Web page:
Celebrating St. Patrick’s Day
A Wee Course in Irish Ways
Thursday, March 15, 2012
There’s an old Irish poem called “The Mouse on the Barroom Floor” that seems particularly apt to quote as we approach St. Patrick’s Day:
Some Guinness was spilled on the barroom floor, when the pub was shut for the night.
Out of his hole crept a wee brown mouse and stood in the pale moonlight.
He lapped up the frothy brew from the floor, then back on his haunches he sat.
And all night long you could hear him, “Bring on the goddamn cat!”
While St. Paddy’s day tends to bring out our inner mouse, the holiday is also a time to celebrate Irish history and cultures — as well as their love of a fine drink. And though we are some 6,000 miles from Éire, there is plenty of traditional music and dance to be found in our seaside town. What follows is a quick course in Irish customs that includes songs, recipes, book excerpts, and trivia. Sláinte.
• Mary Robinson - Former Irish President Leads the Charge for Global Human Rights
• St. Patrick’s Day - A History
• The Pipes Are Calling - These days, bagpipes are most commonly connected with the Scots, but pipes have a long history in Ireland, as well.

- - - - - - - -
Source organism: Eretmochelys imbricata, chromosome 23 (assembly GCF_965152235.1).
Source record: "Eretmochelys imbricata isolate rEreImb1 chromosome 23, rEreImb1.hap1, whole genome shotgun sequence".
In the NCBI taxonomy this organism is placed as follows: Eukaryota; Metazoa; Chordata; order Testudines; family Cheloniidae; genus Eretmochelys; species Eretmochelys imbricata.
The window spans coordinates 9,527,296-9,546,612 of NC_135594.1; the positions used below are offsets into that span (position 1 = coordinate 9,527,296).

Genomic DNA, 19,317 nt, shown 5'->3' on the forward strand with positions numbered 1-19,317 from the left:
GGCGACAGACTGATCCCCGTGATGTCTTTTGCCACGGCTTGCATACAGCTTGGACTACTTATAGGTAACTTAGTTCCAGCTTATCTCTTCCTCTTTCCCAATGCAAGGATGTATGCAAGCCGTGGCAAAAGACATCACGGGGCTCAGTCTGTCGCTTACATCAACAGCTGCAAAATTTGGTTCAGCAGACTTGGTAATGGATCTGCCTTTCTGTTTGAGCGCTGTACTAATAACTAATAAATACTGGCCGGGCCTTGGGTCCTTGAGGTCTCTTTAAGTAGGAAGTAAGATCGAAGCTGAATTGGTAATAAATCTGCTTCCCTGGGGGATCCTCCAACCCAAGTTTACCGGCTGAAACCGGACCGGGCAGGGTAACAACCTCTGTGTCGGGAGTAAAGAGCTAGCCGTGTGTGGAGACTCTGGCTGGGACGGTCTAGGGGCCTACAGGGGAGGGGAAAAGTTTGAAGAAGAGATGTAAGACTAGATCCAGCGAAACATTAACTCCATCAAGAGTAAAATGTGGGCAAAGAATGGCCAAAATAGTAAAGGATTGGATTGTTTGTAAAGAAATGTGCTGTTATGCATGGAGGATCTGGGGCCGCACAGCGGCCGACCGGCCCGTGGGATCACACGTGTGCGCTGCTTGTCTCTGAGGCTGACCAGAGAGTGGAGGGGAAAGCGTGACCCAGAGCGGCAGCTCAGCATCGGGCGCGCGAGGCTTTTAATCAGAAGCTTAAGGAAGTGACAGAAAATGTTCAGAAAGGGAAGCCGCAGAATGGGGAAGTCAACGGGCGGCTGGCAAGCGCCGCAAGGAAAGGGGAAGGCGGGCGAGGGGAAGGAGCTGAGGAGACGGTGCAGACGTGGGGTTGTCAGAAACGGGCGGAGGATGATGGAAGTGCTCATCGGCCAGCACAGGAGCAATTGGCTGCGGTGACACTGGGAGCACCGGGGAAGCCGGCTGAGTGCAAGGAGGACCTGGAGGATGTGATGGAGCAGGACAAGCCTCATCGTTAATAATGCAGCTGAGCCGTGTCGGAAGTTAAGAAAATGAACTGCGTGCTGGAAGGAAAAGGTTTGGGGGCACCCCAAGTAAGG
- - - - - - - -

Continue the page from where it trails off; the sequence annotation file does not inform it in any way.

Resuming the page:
• Irish Edibles - Get into the spirit of St. Patrick’s Day with a bit of Irish cooking.
• Pub Tune - The Celtic punk band the Pogues, led by Irish singer/songwriter Shane MacGowan, made it a chart-topping hit in 1985
• Finding the Music - Dannsair guitarist Russ Doherty chronicles his travels to Ireland, where he learns, performs, and is inspired by the traditional music that flows out of the country.
• Feets of Fancy - Champion Irish dancers learn their craft at the Claddagh school.
• Irish Slang - Although the Irish and North Americans speak the same language, communication confusion is often common.
Be succinct, constructive, and relevant to the story. Leaving a comment means you agree to our Discussion Guidelines. We like civilized discourse. We don't like spam, lying, profanity, harassment or personal attacks.